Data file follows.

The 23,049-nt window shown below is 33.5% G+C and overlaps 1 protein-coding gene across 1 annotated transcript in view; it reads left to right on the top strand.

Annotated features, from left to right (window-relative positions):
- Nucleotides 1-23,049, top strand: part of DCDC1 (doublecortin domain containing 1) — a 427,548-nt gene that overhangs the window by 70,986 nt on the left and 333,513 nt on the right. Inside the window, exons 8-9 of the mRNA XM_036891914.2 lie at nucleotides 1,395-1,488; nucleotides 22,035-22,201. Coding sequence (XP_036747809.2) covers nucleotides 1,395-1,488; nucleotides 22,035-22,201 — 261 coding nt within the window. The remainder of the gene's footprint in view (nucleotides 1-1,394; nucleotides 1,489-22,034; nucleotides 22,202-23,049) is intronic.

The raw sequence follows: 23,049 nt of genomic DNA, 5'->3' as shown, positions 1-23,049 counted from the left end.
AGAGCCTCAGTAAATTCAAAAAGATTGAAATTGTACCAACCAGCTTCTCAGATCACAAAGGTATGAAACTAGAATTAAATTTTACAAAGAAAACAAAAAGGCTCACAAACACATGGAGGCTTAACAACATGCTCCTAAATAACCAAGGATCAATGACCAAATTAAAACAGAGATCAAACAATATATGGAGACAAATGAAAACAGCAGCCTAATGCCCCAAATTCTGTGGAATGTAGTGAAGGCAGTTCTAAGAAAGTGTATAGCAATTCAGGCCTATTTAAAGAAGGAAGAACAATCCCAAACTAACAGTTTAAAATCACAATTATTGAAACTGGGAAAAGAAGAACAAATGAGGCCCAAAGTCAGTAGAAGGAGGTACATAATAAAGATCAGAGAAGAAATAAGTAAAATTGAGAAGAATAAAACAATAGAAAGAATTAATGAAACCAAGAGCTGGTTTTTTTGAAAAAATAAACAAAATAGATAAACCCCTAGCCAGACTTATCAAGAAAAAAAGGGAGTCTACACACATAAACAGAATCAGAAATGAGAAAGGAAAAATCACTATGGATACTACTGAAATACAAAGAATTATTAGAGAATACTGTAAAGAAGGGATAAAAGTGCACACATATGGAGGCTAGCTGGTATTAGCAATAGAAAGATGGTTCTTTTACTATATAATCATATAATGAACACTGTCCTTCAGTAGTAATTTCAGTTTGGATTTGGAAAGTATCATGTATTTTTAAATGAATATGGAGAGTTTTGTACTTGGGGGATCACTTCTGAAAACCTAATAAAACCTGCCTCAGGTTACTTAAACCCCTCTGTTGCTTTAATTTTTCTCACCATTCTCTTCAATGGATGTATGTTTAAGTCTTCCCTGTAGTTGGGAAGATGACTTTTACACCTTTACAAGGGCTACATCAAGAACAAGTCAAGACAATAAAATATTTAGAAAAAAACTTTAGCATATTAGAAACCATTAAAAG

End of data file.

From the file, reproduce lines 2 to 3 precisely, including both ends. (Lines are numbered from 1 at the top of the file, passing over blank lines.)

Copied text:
Annotated features, from left to right (window-relative positions):
- Nucleotides 1-23,049, top strand: part of DCDC1 (doublecortin domain containing 1) — a 427,548-nt gene that overhangs the window by 70,986 nt on the left and 333,513 nt on the right. Inside the window, exons 8-9 of the mRNA XM_036891914.2 lie at nucleotides 1,395-1,488; nucleotides 22,035-22,201. Coding sequence (XP_036747809.2) covers nucleotides 1,395-1,488; nucleotides 22,035-22,201 — 261 coding nt within the window. The remainder of the gene's footprint in view (nucleotides 1-1,394; nucleotides 1,489-22,034; nucleotides 22,202-23,049) is intronic.